Completely normal, but not a necessity. It could be in spite of you doing everything right or you might be making major mistakes. It's hard to tell from what you're writing.
I'm going to make a series of statements. Not all will apply (hard to tell by that information) and it will not include everything there is to say, but I'm sure some will. Also, I will number them just so they are easy to reference, not because that order has any meaning. Here we go:
Your weight fluctuates constantly, so weighing yourself twice has no meaning. You drink or eat more one day, you go to the toilet, you weigh yourself perhaps once after lunch and once after dinner - completely different results. In my experience fluctiations of 3kg or more are completely normal. My solution to this problem is getting on that scale at the same time of day every time, I do it right after getting out of bed in the morning. Mid day, the results fluctuate way more.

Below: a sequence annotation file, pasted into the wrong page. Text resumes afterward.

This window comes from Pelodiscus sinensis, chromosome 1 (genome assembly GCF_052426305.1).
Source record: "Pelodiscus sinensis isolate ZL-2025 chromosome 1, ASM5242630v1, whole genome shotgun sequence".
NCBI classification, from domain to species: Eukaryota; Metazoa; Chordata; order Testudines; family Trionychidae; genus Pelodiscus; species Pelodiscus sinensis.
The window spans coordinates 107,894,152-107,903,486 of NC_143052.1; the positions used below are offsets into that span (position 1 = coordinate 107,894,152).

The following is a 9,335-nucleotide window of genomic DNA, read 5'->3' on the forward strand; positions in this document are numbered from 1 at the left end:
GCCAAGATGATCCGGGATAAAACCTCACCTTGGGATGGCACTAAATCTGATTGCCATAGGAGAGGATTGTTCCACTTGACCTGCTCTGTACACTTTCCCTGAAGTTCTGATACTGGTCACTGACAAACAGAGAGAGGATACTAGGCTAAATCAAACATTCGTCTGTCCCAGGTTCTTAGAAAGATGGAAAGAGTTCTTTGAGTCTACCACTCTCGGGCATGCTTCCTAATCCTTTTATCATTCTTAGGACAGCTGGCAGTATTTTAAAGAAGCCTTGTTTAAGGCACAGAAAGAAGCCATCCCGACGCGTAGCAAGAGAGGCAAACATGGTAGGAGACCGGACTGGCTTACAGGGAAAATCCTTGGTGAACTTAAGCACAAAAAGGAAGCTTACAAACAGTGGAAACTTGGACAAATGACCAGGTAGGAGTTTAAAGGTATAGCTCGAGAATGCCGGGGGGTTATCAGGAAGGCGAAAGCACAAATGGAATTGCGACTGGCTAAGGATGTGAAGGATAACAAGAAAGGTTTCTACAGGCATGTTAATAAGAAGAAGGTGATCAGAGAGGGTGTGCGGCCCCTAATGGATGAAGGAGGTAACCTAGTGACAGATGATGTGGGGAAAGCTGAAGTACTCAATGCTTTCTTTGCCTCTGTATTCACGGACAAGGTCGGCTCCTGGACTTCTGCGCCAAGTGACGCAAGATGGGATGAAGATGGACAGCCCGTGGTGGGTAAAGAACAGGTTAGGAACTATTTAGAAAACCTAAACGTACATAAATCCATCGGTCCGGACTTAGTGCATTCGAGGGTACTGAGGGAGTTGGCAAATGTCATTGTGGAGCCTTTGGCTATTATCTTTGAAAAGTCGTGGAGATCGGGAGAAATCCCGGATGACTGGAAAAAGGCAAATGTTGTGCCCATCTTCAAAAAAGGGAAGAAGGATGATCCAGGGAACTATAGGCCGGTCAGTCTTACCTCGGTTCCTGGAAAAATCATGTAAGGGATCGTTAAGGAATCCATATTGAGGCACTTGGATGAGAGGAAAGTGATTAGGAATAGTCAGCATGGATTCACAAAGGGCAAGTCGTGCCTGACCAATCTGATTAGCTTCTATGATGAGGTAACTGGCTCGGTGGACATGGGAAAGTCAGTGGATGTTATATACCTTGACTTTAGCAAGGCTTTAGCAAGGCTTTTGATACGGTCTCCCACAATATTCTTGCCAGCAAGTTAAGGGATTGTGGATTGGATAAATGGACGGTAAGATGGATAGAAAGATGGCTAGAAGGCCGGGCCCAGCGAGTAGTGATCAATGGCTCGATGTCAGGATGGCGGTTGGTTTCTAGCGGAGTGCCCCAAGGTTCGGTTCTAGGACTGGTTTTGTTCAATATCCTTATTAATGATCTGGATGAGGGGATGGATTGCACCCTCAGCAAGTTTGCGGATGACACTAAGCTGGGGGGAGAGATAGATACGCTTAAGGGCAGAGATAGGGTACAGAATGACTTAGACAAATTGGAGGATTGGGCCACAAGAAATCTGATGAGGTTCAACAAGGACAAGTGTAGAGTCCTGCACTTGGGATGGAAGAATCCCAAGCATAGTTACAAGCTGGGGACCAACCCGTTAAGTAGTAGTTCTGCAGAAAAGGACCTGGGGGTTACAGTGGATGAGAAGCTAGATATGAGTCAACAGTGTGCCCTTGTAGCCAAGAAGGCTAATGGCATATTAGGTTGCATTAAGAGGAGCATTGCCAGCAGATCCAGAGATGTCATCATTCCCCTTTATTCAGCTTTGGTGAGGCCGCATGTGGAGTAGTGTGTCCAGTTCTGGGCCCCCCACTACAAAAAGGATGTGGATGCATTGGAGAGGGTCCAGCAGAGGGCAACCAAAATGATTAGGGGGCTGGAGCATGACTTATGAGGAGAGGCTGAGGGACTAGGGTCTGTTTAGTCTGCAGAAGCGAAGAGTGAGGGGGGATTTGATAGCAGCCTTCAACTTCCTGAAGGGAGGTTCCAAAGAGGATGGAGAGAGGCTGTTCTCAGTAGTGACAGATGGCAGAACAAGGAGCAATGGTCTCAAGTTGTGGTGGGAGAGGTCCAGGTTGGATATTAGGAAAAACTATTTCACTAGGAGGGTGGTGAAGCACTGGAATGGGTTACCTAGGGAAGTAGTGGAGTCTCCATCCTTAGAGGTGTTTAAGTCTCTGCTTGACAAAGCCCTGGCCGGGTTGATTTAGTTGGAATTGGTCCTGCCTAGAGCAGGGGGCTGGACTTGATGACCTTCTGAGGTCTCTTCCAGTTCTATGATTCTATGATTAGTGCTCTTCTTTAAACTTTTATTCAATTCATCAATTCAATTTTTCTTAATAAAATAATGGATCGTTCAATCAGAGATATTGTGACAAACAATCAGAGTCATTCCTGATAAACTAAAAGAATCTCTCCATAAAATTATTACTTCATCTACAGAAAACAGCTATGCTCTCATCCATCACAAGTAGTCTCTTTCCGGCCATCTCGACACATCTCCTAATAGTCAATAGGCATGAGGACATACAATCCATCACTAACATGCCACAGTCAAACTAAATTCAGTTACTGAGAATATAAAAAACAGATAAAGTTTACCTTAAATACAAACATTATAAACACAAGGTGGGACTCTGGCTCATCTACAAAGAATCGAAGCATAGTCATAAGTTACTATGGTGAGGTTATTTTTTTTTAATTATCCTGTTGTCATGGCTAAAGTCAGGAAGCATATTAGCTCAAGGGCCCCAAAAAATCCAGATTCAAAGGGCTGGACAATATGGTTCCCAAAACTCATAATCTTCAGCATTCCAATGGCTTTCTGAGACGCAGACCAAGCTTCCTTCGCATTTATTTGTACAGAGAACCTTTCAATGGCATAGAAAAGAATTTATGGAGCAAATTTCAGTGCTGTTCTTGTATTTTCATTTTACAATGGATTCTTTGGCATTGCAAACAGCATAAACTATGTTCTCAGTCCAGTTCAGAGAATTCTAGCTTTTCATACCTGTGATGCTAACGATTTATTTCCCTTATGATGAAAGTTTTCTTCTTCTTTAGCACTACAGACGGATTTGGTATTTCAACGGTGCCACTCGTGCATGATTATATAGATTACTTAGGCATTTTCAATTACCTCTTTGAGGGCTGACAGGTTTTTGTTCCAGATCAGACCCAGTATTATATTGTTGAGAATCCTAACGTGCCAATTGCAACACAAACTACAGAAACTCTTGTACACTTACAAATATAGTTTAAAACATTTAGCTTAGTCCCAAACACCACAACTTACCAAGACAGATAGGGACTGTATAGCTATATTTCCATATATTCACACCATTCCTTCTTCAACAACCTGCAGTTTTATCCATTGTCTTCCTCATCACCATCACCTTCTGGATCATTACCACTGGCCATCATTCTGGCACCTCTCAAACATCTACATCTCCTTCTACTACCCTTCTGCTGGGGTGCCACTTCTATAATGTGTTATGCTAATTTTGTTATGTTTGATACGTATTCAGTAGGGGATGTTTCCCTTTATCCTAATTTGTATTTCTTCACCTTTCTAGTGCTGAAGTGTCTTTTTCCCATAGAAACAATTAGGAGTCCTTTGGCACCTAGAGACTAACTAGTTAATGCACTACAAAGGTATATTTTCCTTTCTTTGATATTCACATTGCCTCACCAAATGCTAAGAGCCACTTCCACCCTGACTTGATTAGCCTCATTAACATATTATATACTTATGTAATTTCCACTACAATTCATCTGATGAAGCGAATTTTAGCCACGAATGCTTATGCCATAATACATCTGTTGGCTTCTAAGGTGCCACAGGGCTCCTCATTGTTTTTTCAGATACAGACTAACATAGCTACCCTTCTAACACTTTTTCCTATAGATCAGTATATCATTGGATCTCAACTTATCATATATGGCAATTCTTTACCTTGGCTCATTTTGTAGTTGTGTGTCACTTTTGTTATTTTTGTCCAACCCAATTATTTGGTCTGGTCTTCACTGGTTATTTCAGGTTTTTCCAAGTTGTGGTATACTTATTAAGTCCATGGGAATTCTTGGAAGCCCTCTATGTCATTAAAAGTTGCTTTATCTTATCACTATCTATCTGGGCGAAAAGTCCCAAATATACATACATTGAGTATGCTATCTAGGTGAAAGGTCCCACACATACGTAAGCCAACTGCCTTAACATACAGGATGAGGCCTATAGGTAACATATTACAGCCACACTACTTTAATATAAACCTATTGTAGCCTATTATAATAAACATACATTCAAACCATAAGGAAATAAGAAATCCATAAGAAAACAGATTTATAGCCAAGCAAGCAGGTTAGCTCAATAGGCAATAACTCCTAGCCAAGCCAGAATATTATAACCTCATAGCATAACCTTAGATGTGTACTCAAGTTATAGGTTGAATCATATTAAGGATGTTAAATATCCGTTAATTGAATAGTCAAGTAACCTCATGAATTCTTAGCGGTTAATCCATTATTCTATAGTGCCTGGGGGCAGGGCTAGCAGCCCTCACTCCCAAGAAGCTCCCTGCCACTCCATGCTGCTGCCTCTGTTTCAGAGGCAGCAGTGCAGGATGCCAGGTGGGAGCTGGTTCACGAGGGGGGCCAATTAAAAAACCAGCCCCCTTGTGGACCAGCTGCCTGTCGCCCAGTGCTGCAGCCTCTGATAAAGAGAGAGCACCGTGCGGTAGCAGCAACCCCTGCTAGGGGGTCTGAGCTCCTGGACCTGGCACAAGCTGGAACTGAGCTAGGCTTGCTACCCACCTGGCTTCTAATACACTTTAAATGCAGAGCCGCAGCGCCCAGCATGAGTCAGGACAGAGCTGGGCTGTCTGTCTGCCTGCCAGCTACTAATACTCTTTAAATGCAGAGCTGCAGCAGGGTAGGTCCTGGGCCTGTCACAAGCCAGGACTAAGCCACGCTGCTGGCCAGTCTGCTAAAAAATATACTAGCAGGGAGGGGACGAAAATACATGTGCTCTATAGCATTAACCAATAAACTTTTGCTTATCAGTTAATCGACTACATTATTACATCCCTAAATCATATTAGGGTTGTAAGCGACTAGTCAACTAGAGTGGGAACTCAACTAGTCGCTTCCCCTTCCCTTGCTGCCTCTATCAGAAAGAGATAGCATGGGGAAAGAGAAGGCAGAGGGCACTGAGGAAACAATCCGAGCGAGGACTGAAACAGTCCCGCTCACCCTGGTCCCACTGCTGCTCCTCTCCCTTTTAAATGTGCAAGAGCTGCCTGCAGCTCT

You want to lose fat, not body weight. Most of your body weight is in water. You will find that once you start training or changing your nutrition, your weight will fluctuate like crazy because of water. Perhaps your body starts storing a bunch of water now. Additionally, you might drink more now that you train, eat more vegetables (mostly water) and so on. Changing stuff = weight fluctuation. You've changed a lot by eating that powder stuff, even if everything else stays the same. This is why you shouldn't weigh yourself constantly. One day you will leak a lot of water and lose 1 kg at once, the next day the opposite happens. Weighing yourself once a week = great. 14 days = better if you are patient. You don't seem patient, so once a week. Generally speaking, the fat loss should be constant - but you cannot measure that easily, the weight loss will be less constant.